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10 things in tech you need to know today (TWTR, FB, TSLA, YHOO, ZNGA, FIT)

Good morning! Here's the technology news you need to know this Thursday.

1. Twitter reported earnings last night and user growth has stalled. Monthly active users stayed at 320 million.

2. Venture capitalist and Facebook board member Marc Andreessen caused outrage over his comments about colonialism in India. He was debating India's crackdown on Facebook's Free Basics internet service.

3. Tesla reported fourth-quarter earnings with revenues below expectations. However, the stock was up 10% in after-hours trading due to the company's strong projections.

4.


How old 17 self-made billionaires were when they made their first million

Mark Zuckerberg had $1 million in the bank at the ripe age of 22, while Larry Ellison didn't reach millionaire status until age 42. Today, they're both billionaires.

Some successful entrepreneurs strike it rich early on. For others, it takes decades.

Using an infographic from UK-based web platform Fleximize, we've broken out the age at which Zuckerberg, Ellison, Cuban, and other self-made billionaires made their first million.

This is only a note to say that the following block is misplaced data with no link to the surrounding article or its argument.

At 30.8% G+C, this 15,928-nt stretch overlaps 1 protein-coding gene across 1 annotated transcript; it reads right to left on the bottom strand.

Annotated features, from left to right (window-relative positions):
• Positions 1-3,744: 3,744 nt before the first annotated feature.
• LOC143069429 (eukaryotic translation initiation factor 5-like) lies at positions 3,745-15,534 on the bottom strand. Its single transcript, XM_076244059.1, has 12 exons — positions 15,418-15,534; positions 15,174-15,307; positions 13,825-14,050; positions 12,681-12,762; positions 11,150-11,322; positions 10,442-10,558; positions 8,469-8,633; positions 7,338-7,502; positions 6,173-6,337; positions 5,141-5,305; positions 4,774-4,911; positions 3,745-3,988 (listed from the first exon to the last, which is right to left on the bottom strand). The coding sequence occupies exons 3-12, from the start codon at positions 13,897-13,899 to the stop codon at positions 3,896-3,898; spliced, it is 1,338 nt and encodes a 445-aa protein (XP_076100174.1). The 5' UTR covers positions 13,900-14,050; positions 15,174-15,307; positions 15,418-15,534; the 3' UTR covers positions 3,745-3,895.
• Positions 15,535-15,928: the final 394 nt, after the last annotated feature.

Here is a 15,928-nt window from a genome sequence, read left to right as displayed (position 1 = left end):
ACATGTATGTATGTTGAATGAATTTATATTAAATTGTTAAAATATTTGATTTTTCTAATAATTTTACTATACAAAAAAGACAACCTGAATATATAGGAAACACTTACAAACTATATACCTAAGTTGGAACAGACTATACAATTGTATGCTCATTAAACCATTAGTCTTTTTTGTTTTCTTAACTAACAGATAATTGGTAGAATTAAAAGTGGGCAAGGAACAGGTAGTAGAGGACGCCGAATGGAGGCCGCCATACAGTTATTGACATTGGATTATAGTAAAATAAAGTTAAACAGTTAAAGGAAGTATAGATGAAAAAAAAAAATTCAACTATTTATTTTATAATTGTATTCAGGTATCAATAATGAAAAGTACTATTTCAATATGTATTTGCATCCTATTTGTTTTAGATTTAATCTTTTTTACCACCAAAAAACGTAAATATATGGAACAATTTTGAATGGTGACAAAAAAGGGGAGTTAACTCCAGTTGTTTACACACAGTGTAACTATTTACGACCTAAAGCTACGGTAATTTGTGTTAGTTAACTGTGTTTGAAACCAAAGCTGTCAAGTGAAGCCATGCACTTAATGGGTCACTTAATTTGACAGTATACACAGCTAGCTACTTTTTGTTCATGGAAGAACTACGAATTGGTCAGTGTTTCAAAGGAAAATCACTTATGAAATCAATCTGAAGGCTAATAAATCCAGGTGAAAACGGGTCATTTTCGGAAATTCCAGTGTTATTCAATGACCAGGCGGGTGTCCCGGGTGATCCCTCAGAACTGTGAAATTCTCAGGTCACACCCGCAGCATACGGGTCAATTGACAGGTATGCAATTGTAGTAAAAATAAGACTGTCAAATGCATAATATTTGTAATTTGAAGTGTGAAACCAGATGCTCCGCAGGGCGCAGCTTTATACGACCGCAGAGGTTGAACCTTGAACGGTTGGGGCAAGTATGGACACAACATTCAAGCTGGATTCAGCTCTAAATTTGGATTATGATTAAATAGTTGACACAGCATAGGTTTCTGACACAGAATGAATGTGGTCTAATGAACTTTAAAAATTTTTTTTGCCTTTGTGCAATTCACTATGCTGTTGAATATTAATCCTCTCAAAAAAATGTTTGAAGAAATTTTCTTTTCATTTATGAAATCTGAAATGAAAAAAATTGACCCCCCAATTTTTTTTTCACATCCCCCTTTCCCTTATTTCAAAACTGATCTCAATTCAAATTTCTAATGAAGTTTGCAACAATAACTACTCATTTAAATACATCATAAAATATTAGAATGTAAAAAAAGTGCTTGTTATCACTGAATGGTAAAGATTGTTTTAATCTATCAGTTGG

Mark Zuckerberg: 22

The Facebook cofounder and CEO became a millionaire in 2006 at age 22.

It didn't take long for him to make the leap from self-made millionaire to billionaire. At the age of 23, Facebook's IPO made Zuckerberg the youngest self-made billionaire in history.

Today's estimated net worth:


Twitter is betting on these 5 things in 2016 (TWTR)
Posted February 10, 2016 2:42 PM
Twitter is betting on these 5 things in 2016 (TWTR)

Twitter just released its fourth quarter earnings and it's not looking good.

Its shares were down as much as 13% after reporting no user growth, despite an earnings beat. It now rebounded and is down about 2% in after hours.

But Twitter has a plan to improve its service, and it shared some of it in a letter to shareholders posted on its website.

In it, the company laid out the following 5 priorities it will focus on this year to drive further growth:

Refinement of core service: Fix some of hte broken parts, like the fact that you have to type a period before somebody's user handle if you want anybody else on Twitter to see it, and improve the timeline to show the most relevant tweets to its users. It also wants to make it easier for new users too.


There is now a 600-horsepower BMW luxury limo
Posted February 10, 2016 1:42 PM
There is now a 600-horsepower BMW luxury limo

The new BMW 7-Series debuted last year to rave reviews.

In fact, it was very nearly Business Insider's 2015 car of the year.